Big Brothers Big Sisters Guelph is making the move to virtual meetings between littles and bigs because physical distancing guidelines are preventing one-on-one time between matches.
Madison Fach has been involved in BBBS for almost three years and was matched last summer as a big sister with 10-year-old Keenah.
Fach said they are still at an important part of the relationship building process.
“The first few weeks it was hard for us to navigate how to understand her feelings and what she wants to do,” said Fach. “I feel like we have just gotten past that hurdle and now it’s hard feeling like we are having to take a step back.”
Like all bigs, Fach has committed to a weekly one-on-one meeting or activity with her little, which might include a movie or taking in a Guelph Storm game. With physical distancing guidelines as part of the COVID-19 pandemic, that just isn’t possible in the foreseeable future.
“You still need to find ways to maintain that relationship,” said Fach.
Currently, the pair are doing a lot of video chatting using Keenah’s tablet.
“All everyone talks about right now is how it’s hard and the challenges, but something I have found that is good for us to do is we downloaded the game House Party, which lets us play games together,” said Fach. “She loves playing Pictionary so we have been doing that a lot where she will draw and I will guess and vice-versa. Since drawing and colouring is one of her favourite things to do, we have had a lot of fun doing that.”
Instead of a once-a-week meeting or activity, Fach has let Keenah know she can message her any time.
“More importantly what I have found works is we actually talk every day on a short phone call — about 10 to 15 minutes — because I found out we would hang out before for three to four hours, but you can’t really translate that long distance,” said Fach. “We can’t have a four-hour conversation, it just doesn’t work the same. I find having small conversations with her every day is a better way to keep up with how she is feeling and what she is doing.”
Big Brothers Big Sisters Guelph serves about 750 children in the area, said executive director Michael Treadgold.
“The consistency of our bigs in the lives in our littles outweighs anything else that is going on right now,” said Treadgold. “Having that caring, consistent adult role model in their lives is really what is most critical at any time, but especially during the COVID-19 pandemic, in terms of giving that youth the opportunity to reach their full potential and not be detracted by some of the things that are going on.”
Big Brothers Big Sisters Guelph serves Guelph and the immediate surrounding area, including Rockwood, Puslinch, Morriston and Aberfoyle. About two-thirds of the children serviced by the agency are in group programs, with the other one-third in one-on-one pairings, like Keenah and Fach.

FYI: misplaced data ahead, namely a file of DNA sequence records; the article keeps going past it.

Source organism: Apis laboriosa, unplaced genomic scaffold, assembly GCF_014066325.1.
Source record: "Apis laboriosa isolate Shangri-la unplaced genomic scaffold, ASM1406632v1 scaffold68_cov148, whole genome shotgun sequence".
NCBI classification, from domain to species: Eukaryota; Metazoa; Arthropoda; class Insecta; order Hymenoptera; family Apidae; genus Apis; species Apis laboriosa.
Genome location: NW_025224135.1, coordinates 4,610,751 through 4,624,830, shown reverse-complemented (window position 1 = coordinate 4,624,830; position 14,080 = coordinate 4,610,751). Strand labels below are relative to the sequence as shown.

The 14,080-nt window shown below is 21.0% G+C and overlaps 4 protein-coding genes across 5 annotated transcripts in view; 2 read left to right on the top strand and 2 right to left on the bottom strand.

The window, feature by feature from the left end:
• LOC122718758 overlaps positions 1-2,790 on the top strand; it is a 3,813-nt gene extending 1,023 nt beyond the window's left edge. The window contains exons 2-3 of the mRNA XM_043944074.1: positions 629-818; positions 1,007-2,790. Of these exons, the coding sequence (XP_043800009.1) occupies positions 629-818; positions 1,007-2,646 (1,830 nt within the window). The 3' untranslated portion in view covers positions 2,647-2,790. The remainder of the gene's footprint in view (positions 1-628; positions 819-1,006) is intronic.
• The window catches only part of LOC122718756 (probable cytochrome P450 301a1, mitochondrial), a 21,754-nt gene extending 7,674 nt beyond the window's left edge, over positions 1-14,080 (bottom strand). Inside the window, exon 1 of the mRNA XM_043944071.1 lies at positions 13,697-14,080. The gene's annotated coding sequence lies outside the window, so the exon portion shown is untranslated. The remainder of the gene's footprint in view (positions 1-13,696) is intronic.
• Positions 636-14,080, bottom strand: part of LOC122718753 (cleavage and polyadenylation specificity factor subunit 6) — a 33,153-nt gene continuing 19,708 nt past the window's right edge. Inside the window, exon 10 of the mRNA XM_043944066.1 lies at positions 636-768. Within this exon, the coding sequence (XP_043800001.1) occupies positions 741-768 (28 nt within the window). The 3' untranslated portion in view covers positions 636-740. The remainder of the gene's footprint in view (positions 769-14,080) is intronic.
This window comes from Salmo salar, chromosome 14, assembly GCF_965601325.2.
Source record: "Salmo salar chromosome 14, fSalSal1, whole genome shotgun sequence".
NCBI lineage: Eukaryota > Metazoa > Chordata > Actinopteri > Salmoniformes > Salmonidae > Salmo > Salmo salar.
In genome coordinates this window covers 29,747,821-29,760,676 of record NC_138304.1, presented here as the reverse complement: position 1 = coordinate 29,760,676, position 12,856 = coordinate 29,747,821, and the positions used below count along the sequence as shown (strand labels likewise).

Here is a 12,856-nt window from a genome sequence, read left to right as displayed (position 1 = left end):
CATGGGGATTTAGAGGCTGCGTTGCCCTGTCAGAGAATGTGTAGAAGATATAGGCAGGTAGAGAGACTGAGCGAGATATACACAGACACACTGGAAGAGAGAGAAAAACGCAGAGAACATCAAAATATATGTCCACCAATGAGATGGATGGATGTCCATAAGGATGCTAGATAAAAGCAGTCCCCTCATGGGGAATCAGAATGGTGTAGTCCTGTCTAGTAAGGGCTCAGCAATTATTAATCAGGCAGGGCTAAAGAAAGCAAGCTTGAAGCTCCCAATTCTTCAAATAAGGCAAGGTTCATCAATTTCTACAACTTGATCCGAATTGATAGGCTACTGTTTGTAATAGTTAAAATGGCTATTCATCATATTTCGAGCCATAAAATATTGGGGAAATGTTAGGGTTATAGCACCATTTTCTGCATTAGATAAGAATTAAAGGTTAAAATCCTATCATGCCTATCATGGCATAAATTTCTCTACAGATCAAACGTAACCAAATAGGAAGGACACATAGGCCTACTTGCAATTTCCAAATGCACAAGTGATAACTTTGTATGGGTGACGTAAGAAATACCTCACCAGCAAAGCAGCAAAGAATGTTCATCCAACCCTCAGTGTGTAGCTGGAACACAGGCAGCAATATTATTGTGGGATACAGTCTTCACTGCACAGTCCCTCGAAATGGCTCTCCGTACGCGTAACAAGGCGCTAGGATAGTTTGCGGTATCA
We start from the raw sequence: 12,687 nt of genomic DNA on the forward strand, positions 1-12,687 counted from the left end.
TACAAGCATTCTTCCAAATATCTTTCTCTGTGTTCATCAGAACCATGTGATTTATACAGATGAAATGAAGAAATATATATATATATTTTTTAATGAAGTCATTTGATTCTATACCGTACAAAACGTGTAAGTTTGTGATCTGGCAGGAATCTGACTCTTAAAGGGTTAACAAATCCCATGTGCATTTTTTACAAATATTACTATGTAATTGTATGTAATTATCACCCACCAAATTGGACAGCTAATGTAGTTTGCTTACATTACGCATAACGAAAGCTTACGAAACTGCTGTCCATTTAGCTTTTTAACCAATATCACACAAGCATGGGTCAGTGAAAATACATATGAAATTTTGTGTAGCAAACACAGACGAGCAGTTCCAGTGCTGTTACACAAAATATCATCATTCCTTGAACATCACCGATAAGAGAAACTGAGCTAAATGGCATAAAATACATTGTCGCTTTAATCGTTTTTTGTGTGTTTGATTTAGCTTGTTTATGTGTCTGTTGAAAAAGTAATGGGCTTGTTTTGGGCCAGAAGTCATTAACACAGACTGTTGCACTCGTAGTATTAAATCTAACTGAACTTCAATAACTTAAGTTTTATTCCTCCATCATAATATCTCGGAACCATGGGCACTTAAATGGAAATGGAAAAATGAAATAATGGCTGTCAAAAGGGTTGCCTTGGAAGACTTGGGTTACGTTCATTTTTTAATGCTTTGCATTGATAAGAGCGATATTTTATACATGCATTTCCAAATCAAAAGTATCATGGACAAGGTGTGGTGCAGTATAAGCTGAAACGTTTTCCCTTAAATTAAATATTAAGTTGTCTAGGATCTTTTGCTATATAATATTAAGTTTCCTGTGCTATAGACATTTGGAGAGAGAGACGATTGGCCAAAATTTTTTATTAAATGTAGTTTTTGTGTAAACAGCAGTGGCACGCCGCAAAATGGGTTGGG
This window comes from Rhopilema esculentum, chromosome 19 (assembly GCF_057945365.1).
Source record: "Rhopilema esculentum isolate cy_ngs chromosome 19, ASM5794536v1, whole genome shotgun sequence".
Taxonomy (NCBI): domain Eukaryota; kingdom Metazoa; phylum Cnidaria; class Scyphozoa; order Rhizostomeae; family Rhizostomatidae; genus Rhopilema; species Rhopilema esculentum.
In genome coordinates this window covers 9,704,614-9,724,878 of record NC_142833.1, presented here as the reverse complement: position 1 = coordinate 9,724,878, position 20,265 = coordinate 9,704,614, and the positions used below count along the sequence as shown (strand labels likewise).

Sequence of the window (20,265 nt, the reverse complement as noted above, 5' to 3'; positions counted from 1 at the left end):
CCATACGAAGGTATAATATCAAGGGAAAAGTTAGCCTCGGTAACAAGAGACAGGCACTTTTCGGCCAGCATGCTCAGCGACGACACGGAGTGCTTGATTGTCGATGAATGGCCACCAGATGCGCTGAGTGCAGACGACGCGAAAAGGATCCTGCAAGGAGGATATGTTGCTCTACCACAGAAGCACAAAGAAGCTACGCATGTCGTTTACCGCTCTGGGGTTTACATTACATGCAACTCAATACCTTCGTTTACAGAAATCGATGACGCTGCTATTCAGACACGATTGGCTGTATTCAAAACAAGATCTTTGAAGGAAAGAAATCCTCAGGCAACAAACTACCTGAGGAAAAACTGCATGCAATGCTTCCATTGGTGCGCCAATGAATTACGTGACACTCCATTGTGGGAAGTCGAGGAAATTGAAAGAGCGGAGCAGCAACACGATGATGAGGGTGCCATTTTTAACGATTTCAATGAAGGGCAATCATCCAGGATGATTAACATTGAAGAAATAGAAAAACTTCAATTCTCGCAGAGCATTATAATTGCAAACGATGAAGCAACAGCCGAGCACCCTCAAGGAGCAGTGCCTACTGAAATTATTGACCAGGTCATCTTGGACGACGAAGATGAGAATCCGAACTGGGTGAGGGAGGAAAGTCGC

Treadgold notes access to technology like tablets may not be available for all the littles in the program, in which case the agency encourages phone calls and letter writing.
“It’s really about going back to the old school routes of communication,” said Treadgold. “There’s also some skill development there, but it’s also about relationship connectivity and letting kids know their big brother to big sister still cares about them and is still committed to them.”
Treadgold said the agency’s volunteers, like Fach, have been incredibly adaptable through the whole lockdown process.
“Their willingness to stay committed, those special individuals who are willing to go above and beyond with their littles, they understand this is a critical time period,” he said. “Their willingness to keep a degree of normality through this time when so much is uncertain has been reassuring and ultimately it’s going to be hugely impactful and beneficial for the development of the kids.”
Treadgold said bigs have been instructed to not see their littles in person, even if physical distancing is maintained.
“We want everybody who is involved with Big Brothers Big Sisters to keep their distance, to be healthy and safe and to be ambassadors for those best practices in the community,” he said.
Treadgold said the agency is first concentrating on getting the one-on-one pairings to meet virtually while it figures out how to best serve the children who usually interact through the group programs.
“Trying to organize a Zoom call with 10 adults can be challenging enough, let alone four or five adults and half dozen kids in a group program — so we are still working through what that’s going to look like,” he said.
What may end up being a bigger challenge in the long term is the way physical distancing is affecting fundraising for Big Brothers Big Sisters Guelph. Upcoming fundraising events like Bowl for Kids Sake and the Big Downtown Food Truck Picnic are on hold.
“Unfortunately it’s going to fall by the wayside this year because it’s exactly the opposite of what we are supposed to be doing as a community right now in terms of gathering in a singular location,” said Treadgold.
The Big Little Run scheduled for the last Sunday in June hasn’t been cancelled or postponed as of yet, but Treadgold expects that decision will come soon. He said it is fortunate the organization held its annual fundraising gala in February, prior to the lockdown.
“Fundraising is impacted by this, as it is for all other organizations, I have no doubt. It’s something we are dealing with. We are having a lot of great conversations with our funders and our donors,” said Treadgold. “We are trying to come up with creative ways to fundraise, while still maintaining social distancing and not having a lot of the traditional fundraising tools we would usually have in our toolbox to be able to execute some of these initiatives.”
Fach and Keenah and their relationship were recently featured in a video made for Big Brothers Big Sisters Guelph's YouTube page.